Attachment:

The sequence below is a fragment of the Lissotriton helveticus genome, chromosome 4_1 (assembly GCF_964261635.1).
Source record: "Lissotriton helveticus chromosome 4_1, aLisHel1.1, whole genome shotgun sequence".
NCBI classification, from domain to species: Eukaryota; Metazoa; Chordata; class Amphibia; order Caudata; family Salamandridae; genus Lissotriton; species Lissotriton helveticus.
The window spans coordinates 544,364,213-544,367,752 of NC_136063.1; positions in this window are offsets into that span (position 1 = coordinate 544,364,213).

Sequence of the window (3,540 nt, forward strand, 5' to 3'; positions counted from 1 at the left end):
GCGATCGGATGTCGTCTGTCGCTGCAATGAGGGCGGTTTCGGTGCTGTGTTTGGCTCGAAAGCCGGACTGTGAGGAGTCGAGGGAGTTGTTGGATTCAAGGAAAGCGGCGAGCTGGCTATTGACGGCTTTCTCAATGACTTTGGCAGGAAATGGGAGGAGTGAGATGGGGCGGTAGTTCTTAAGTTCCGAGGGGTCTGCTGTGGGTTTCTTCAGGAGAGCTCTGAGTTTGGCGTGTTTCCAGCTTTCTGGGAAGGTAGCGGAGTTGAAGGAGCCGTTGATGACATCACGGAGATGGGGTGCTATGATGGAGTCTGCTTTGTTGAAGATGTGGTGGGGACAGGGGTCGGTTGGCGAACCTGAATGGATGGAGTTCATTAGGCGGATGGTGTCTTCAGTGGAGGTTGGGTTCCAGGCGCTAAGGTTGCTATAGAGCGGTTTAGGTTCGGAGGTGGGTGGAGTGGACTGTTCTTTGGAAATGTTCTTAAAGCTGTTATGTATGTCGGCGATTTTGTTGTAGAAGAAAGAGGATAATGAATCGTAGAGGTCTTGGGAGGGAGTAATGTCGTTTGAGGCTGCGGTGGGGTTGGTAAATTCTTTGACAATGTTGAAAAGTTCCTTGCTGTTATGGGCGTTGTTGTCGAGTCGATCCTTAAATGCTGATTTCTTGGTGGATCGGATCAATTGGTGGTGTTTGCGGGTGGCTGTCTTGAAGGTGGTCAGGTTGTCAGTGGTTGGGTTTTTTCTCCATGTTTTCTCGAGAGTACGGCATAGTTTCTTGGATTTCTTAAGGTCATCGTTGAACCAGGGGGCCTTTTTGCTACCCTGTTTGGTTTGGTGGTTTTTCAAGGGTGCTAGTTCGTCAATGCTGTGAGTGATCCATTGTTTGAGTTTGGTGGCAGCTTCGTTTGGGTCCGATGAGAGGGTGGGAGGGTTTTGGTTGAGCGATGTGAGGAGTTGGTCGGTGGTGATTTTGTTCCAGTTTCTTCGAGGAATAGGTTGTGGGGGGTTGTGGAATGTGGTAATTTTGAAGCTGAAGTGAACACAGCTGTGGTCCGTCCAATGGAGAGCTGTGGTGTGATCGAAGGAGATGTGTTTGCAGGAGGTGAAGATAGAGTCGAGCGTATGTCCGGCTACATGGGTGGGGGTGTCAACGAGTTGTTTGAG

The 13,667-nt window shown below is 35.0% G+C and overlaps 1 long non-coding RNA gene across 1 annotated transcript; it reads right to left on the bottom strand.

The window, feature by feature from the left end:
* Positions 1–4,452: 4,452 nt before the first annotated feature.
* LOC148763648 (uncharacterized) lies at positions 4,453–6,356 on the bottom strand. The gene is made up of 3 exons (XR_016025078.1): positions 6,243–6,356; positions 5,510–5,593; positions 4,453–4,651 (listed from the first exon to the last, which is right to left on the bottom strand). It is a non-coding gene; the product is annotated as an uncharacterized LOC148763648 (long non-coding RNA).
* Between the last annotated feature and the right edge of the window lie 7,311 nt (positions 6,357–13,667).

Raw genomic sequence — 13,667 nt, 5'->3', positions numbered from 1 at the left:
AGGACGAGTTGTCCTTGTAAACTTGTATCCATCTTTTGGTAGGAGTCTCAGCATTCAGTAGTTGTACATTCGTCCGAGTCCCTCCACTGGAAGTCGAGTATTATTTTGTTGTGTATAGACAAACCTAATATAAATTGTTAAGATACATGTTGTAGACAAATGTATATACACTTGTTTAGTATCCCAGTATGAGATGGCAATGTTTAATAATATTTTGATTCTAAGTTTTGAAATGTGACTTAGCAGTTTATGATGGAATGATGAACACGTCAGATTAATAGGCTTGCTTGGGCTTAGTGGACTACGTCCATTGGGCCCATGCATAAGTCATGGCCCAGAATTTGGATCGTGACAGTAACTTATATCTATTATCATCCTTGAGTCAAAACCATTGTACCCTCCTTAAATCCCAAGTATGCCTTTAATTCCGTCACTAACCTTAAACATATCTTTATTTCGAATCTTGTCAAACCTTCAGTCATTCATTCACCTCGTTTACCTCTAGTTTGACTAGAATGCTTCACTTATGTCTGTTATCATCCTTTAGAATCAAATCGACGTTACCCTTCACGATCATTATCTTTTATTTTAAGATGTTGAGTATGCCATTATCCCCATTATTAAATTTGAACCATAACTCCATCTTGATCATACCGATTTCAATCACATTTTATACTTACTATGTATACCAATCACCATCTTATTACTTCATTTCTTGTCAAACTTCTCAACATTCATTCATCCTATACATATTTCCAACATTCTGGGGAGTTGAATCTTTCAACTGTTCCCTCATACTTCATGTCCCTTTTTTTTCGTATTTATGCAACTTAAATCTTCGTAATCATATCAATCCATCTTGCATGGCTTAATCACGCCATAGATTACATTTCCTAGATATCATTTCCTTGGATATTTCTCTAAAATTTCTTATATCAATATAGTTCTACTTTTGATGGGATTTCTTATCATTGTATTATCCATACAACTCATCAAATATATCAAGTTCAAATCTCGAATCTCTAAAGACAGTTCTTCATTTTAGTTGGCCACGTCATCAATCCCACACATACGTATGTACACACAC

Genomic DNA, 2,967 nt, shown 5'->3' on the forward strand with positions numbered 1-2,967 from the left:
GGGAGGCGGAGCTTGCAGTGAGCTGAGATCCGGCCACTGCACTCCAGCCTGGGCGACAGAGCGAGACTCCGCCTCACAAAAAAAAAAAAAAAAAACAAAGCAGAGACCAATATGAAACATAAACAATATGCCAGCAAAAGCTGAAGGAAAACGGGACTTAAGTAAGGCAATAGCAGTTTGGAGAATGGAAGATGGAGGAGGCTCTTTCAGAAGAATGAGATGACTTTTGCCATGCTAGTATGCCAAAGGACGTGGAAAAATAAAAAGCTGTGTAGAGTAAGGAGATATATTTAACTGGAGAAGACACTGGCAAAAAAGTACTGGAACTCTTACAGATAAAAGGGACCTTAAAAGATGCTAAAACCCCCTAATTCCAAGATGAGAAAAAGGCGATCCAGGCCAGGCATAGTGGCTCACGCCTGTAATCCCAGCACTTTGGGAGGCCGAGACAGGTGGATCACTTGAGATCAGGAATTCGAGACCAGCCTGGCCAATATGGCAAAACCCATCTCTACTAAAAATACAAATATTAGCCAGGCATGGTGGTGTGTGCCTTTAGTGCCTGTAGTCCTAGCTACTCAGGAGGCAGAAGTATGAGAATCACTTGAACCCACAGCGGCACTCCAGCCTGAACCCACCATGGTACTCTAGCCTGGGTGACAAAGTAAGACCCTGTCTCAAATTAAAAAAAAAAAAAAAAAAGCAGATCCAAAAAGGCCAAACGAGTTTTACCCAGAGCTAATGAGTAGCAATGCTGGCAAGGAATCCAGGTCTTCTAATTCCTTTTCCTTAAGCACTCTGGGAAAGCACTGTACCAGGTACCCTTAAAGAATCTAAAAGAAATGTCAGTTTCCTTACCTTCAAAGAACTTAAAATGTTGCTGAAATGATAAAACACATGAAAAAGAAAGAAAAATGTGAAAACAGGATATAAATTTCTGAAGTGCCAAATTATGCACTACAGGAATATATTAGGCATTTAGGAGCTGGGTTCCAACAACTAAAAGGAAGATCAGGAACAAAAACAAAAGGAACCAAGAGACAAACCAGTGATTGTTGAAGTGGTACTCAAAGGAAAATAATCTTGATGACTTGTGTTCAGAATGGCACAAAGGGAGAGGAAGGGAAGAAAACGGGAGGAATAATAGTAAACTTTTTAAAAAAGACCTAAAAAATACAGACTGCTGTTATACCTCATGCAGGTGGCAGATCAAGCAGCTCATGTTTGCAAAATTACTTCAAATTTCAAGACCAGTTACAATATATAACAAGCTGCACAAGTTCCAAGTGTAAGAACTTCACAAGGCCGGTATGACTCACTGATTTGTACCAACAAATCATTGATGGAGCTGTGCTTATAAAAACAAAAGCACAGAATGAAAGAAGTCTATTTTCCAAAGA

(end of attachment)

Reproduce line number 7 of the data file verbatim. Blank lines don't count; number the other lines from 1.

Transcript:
The 13,667-nt window shown below is 35.0% G+C and overlaps 1 long non-coding RNA gene across 1 annotated transcript; it reads right to left on the bottom strand.